Numerous speakers came to the microphone, all to promote legalizing marijuana. One spoke of his wife’s illness and how it would have helped her live and how she smoked pot front of congress to get them to understand the benefits of pot. Another spoke on how a letter writing campaign should begin so that a bill soon to be introduced passes.
The speaker I didn’t expect, probably due to my ignorance, is local alderman Austin King. He’s currently acquiring signatures in order to raise the minimum wage in Madison by a whopping $2.50 an hour. He professed his love for smoking pot to the crowd, and notified them that possessing less than 28 grams of marijuana does not allow MPD to confiscate the substance under city law. However they can enforce state law, which allows any amount to be confiscated. Between the extreme minimum wage increase and this marijuana nonsense, I’m very disenchanted with Mr. King.

What this gathering was definitely indicative of, is Madison’s extreme leftivism and hippie culture. Sure, I’m a lefty myself, but not like most of these people. It’s very sad that these people feel a drug is one of their main sources of happiness. To campaign to legalize it shows what a sad state these people are in.

I took a few shots of people most would be amused at. Just about everyone there was the stereotypical pothead, except for one group of people I saw. It was a mother and father, with a small four or five year old child. The parents were passing some pot between the two of them, while the child rolled around in the grass in front of them. When the lady saw me taking their photograph, she gave me a thumbs up, then the peace sign and made sure I got some good shots of her and her husband smoking in front of their child. How sad is that.

This is a gallery of some of the better shots, cropped down to the interesting parts. I’ve also made a gallery of the entirety of the images I took.

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Do you know how fast you were pedaling? (Part 2)

October 3rd, 2003 No comments

On the way to class this morning I notced two UW Police officers dressed in bright blue jackets, standing on the corner of Lake and State Streets. From the helmets they had on, and bikes with them you could tell they were there to ticket bicyclists.

Every year around this time, local law enforcement decides to crack down on those who violate bike laws. From what I understand, bicycles are supposed to adhere to the same laws which motor vehicles do. This includes stopping for stop signs, signaling turns and following general traffic rules. In Madison, those on bikes rarely do so because they feel if no cars are around, it doesn’t matter what they do. It’s a valid argument.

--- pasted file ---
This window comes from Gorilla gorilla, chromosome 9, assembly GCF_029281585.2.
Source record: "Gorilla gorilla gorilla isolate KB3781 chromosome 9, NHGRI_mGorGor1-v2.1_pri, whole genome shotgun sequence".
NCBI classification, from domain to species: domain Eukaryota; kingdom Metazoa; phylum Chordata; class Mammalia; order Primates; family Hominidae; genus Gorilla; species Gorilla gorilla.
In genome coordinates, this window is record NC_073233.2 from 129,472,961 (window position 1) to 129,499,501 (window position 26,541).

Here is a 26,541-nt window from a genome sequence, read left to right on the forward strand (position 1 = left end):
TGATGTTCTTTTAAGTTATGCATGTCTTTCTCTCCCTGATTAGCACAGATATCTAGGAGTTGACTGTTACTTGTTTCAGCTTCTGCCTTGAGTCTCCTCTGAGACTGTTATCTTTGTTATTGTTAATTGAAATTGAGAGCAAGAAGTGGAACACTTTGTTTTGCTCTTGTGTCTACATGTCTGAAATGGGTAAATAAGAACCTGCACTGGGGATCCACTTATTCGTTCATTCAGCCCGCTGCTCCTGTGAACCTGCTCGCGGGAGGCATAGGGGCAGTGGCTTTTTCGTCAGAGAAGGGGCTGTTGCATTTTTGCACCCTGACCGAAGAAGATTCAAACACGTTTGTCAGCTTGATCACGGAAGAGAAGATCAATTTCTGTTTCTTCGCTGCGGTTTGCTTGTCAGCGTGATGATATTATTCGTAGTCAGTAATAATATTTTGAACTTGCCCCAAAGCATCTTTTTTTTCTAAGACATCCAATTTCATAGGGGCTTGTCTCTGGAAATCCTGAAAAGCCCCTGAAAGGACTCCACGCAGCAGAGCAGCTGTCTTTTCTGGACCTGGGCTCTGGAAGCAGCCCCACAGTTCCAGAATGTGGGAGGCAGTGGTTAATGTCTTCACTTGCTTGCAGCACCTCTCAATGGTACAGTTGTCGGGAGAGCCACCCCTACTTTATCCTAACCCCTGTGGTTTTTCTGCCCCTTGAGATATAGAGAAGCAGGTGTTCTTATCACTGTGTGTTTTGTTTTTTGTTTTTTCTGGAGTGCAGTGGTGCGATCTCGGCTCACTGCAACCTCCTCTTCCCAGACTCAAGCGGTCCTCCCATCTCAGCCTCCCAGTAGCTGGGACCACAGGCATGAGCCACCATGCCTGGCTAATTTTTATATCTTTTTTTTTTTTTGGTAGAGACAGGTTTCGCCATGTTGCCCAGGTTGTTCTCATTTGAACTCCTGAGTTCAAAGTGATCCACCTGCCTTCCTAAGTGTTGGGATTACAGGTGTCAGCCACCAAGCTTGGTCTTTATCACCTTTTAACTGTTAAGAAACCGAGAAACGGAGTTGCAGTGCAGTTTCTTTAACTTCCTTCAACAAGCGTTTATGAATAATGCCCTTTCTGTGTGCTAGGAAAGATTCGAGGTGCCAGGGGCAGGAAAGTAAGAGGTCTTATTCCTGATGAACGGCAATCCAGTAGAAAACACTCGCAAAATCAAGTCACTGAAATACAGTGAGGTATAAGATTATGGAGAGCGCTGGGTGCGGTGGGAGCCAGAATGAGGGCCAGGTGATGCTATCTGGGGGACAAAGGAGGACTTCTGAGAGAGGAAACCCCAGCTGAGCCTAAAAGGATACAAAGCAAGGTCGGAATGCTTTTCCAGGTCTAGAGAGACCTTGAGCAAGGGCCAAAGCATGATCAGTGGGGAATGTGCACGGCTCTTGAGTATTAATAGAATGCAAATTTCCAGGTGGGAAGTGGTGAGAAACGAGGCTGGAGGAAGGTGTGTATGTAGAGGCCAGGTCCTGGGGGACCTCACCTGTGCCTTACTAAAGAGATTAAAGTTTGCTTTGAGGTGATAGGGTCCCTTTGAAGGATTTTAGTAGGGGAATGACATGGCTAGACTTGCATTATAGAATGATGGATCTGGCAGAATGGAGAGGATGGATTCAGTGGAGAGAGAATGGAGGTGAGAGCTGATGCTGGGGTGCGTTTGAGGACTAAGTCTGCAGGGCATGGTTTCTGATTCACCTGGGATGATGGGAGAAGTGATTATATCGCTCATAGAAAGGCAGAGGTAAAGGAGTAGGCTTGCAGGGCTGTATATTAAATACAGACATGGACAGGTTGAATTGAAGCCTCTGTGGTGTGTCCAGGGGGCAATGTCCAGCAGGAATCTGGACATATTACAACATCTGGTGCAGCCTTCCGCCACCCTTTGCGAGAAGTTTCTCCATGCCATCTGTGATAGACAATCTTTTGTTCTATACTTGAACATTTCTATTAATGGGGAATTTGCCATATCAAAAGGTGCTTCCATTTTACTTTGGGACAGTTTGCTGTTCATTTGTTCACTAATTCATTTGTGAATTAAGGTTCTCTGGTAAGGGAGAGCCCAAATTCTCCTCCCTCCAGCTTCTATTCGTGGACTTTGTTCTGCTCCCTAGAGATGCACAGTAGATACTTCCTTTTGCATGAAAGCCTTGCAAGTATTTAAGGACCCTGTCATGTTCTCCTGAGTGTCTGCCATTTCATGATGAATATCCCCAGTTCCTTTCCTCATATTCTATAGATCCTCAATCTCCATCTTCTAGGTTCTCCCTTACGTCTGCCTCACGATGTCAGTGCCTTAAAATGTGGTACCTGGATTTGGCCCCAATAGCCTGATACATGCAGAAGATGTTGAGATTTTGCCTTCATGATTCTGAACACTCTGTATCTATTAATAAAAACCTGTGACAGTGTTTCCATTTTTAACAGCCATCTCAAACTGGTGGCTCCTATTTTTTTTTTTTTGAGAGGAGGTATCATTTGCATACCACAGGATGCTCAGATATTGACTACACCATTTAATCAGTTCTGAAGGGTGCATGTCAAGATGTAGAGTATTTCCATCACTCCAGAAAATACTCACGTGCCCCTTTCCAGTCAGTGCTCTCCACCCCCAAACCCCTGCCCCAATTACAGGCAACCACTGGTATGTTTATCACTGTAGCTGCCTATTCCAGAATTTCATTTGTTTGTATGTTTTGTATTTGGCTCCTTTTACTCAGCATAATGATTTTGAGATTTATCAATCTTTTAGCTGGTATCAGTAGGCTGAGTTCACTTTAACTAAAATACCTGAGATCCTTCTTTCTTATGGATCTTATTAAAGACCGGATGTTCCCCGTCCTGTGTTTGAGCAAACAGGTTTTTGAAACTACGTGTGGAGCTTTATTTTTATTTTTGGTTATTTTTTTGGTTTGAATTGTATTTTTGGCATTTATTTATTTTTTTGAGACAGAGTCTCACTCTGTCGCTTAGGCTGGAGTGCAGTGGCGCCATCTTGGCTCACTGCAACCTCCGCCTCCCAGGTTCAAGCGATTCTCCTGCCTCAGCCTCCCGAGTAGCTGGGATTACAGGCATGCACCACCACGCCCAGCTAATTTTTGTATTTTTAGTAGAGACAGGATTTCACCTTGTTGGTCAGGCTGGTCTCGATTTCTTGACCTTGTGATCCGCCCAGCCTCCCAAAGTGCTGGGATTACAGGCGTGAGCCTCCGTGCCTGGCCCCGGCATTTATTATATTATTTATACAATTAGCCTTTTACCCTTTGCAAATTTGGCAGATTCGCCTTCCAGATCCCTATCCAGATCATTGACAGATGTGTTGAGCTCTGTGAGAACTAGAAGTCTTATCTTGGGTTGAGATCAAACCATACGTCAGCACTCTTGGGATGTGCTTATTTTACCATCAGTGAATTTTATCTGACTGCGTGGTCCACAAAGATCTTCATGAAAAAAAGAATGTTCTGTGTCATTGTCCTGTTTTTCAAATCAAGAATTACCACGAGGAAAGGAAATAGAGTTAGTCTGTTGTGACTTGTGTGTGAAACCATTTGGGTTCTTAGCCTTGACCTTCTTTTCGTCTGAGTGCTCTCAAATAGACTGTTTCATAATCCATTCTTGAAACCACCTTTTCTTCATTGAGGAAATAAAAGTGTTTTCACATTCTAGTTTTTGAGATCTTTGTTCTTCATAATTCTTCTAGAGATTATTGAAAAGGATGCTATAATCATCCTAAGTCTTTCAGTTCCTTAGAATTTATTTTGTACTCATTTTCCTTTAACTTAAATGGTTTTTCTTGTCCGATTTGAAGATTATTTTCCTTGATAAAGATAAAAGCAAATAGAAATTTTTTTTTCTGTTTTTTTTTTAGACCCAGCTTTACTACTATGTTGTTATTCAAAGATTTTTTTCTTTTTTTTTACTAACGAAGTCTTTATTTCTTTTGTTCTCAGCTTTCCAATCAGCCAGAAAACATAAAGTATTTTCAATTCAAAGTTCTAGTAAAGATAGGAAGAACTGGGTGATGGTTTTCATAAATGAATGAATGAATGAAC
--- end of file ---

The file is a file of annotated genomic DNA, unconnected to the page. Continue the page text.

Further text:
What I dislike is when the police officers impose fines on those who do not adhere to those laws. To me, the laws were put in place so that if a stupid biker rides in front of a car and gets run over, some sort of punishment could be assessed on the bicyclist. Local police have taken that a little to far by ticketing someone riding on the sidewalk, skipping a stop sign or not signaling a turn. To charge someone a fine for doing something that really endangered no one, is somewhat silly.

I’m not one to say that you should not follow laws you disagree with however. So those being ticketed really have no right to complain.

I brought my camera along to snap some pics of the COBS (cops on bikes, of course). Cameron was with also, and got a little concerned about me taking pics of the cops again. He mentioned he figures at some point in his life he’ll be arrested just for being with me.

The cops noticed me and waved me over at first, but Cam wanted to head into a store. After we did that, I got a little closer to the cops for a better shot, and ended up talking to one of the officers. He was very polite and offered plenty of information about what they were up to. Maybe he should have a few words with the Deputy I had problems with at the Sheriff’s Office.

UWPD in cooperation with MPD is working on a 2 week long bike crackdown, he said. They do ticket those who violate the law, but the ticket allows the offender to either pay a fine, or attend a class on the rules of riding a bicycle on the streets. The officer also made sure I got a pic “of his good side”. What really is the best side of a pig? Just kidding.

Knowing that the offenders are only stuck taking a simple class makes me feel slightly better about what the cops are doing. It seems they are trying to educate the public on safety issues, and for that matter legal issues. However, if their intent is to educate the public, the cost is the reputation of playing big brother with bicyclists.